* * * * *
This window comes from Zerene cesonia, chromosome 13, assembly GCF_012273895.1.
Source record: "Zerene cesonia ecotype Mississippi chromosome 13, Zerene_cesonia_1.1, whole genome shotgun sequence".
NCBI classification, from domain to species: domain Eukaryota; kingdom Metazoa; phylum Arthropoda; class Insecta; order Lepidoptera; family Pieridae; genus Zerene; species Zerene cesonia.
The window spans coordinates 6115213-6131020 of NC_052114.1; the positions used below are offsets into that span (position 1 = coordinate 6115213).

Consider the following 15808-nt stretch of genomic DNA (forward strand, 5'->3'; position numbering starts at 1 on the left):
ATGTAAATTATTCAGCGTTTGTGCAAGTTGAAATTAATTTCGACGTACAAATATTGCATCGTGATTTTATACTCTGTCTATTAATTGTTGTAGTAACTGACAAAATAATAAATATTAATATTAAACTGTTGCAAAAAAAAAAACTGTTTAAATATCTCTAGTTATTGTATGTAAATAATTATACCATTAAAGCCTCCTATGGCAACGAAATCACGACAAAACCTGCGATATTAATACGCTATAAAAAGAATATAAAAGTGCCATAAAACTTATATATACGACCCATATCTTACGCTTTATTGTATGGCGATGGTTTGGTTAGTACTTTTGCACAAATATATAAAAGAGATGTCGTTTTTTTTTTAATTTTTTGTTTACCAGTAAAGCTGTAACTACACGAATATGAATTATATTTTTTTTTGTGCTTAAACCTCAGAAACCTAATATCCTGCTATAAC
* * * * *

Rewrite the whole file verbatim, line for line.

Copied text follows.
This window comes from Zerene cesonia, chromosome 13, assembly GCF_012273895.1.
Source record: "Zerene cesonia ecotype Mississippi chromosome 13, Zerene_cesonia_1.1, whole genome shotgun sequence".
NCBI classification, from domain to species: domain Eukaryota; kingdom Metazoa; phylum Arthropoda; class Insecta; order Lepidoptera; family Pieridae; genus Zerene; species Zerene cesonia.
The window spans coordinates 6115213-6131020 of NC_052114.1; the positions used below are offsets into that span (position 1 = coordinate 6115213).

Consider the following 15808-nt stretch of genomic DNA (forward strand, 5'->3'; position numbering starts at 1 on the left):
ATGTAAATTATTCAGCGTTTGTGCAAGTTGAAATTAATTTCGACGTACAAATATTGCATCGTGATTTTATACTCTGTCTATTAATTGTTGTAGTAACTGACAAAATAATAAATATTAATATTAAACTGTTGCAAAAAAAAAAACTGTTTAAATATCTCTAGTTATTGTATGTAAATAATTATACCATTAAAGCCTCCTATGGCAACGAAATCACGACAAAACCTGCGATATTAATACGCTATAAAAAGAATATAAAAGTGCCATAAAACTTATATATACGACCCATATCTTACGCTTTATTGTATGGCGATGGTTTGGTTAGTACTTTTGCACAAATATATAAAAGAGATGTCGTTTTTTTTTTAATTTTTTGTTTACCAGTAAAGCTGTAACTACACGAATATGAATTATATTTTTTTTTGTGCTTAAACCTCAGAAACCTAATATCCTGCTATAAC